Selling your hospitality business

Selling your hospitality business 2017-06-01T13:06:10+11:00
It’s not a good idea to sell a business on a handshake. You’re committing to a transaction worth hundreds of thousands of dollars. We haven’t seen our clients do it. Which is unsurprising, given that they have a lawyer.

In the course of negotiating the sale of your hospitality business, you’ll be disclosing information about the business to the buyer. That’s through:

  • Buyer’s due diligence (which will look through the business’s financials, accounts and contracts)
  • Vendor’s statement/Section 52 statement (if required)
  • Warranties in the contract of sale
  • Any business forecasts or business plans
  • Conversations between you and the buyer (a particularly fraught area as it may come down to an argument over what was in fact said)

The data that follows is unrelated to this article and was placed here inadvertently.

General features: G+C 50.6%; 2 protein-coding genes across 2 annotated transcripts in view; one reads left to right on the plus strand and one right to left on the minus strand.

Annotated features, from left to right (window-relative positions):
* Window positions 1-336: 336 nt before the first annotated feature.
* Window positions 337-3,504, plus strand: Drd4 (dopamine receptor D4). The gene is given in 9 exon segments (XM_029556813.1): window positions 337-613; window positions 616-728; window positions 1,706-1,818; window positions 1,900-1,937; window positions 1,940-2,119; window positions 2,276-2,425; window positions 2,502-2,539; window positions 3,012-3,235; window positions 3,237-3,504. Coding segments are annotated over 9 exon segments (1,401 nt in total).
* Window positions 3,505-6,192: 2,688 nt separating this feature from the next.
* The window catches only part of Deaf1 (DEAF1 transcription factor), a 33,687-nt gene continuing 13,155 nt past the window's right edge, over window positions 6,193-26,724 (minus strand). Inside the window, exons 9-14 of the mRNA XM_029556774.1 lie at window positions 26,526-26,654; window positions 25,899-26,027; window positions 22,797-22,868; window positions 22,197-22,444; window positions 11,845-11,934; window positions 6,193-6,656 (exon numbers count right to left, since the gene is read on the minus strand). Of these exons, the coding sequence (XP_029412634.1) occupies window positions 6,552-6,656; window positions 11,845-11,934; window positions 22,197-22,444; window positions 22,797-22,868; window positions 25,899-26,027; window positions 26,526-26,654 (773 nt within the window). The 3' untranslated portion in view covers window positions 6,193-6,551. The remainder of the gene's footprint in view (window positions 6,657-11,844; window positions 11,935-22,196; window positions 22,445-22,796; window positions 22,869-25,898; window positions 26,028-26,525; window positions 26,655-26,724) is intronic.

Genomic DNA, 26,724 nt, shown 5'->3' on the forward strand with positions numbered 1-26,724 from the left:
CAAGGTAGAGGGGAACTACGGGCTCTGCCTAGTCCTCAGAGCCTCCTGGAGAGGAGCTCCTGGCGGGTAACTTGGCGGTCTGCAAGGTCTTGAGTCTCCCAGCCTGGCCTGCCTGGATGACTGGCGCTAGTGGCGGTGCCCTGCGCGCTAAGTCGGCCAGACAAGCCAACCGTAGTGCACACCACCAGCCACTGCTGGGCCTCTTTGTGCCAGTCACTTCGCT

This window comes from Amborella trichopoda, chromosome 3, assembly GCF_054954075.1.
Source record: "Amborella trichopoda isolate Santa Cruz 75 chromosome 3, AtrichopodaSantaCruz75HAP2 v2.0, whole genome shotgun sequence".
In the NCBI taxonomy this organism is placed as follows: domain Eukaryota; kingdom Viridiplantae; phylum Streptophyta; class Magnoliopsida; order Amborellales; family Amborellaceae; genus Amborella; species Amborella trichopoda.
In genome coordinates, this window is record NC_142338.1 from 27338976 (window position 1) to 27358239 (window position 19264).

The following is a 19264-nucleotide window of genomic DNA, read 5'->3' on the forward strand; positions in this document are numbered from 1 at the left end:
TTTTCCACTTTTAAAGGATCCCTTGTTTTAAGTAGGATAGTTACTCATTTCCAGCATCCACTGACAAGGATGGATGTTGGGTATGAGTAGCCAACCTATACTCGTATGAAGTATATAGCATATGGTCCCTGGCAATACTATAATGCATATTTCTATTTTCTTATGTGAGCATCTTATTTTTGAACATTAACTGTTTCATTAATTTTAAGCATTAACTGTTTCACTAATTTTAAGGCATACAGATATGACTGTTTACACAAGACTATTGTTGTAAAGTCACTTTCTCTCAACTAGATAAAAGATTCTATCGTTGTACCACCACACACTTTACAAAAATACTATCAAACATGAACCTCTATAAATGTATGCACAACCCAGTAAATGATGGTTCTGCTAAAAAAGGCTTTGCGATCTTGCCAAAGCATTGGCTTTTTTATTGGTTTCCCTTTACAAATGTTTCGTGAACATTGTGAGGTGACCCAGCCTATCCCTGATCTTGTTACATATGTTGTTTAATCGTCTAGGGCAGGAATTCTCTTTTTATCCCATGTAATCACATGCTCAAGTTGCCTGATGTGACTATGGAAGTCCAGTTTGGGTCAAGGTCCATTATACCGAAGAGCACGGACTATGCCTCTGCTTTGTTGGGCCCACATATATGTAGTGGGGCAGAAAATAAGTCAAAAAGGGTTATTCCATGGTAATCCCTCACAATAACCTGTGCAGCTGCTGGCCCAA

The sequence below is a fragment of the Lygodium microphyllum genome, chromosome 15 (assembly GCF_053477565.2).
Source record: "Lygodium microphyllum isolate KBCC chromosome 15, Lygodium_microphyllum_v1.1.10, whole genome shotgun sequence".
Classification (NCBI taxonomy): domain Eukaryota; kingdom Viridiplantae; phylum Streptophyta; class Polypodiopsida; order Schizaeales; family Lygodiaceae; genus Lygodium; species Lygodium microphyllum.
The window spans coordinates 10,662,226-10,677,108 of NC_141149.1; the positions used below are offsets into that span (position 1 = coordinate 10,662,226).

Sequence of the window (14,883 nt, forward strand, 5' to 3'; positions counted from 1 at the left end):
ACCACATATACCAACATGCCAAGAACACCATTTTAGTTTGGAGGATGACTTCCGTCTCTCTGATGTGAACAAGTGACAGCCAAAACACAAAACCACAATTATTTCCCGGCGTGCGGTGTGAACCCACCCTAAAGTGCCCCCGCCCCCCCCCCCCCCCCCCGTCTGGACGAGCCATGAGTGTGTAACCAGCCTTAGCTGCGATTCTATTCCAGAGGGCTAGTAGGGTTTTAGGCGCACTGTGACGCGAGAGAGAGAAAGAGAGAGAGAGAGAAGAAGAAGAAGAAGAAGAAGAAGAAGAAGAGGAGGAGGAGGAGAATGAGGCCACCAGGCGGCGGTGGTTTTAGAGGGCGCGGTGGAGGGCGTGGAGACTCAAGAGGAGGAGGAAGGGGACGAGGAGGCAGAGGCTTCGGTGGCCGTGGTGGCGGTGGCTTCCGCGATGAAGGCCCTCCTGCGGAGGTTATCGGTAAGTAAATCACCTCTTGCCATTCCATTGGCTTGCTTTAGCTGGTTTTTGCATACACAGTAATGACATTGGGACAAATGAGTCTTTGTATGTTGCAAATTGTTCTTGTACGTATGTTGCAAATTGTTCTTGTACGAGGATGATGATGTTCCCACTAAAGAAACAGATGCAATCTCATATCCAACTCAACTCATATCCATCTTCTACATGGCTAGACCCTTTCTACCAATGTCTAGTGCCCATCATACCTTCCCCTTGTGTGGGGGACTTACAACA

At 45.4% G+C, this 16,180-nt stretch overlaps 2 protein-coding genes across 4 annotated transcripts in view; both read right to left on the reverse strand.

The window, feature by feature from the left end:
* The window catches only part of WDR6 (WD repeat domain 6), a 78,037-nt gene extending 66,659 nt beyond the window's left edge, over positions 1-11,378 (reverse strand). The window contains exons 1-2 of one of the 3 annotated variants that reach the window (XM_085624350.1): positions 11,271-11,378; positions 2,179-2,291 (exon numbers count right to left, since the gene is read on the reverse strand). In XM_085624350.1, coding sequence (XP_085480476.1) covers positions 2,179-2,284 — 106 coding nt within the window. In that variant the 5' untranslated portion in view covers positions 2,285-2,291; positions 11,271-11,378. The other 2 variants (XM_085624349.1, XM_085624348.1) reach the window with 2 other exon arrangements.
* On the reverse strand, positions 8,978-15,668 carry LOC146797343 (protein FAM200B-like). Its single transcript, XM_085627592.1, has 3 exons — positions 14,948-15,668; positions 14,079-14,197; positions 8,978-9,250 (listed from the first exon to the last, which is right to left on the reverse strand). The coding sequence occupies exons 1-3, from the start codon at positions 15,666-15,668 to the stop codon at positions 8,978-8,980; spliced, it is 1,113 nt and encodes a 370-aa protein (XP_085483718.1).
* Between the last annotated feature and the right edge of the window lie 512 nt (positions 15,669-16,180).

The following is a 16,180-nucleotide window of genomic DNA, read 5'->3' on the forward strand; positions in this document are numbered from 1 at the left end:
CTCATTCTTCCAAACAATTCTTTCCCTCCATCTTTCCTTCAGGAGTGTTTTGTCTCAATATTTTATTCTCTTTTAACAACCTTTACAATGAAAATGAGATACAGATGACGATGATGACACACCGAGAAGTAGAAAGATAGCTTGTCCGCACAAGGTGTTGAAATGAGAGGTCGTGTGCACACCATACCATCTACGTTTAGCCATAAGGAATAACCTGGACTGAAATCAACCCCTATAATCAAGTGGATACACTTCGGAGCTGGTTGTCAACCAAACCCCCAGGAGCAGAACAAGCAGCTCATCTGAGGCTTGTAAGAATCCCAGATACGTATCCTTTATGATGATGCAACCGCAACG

The buyer will probably keep all of those promises, representations and warranties in mind when deciding to buy your hospitality business. If any of the information is false or misleading, there’s a clear risk that the buyer will take a swipe and seek to sue you for damages. That’s even if the business is failing because of the incompetence of the buyer.

The lawyer’s way of dealing with this is to list those warranties, promises and representations which the buyer is permitted to rely on. Any others are excluded. The seller wants this list to be as short as possible. The buyer wants the list as long as possible.

This restricts the number of reasons to buyer can complain to the seller about (a.k.a. sue the seller over).

Even if there’s something the buyer wants to point to, a dispute resolution clause can save on legal fees of a court battle. It requires the parties to head to mediation before any court proceedings start.

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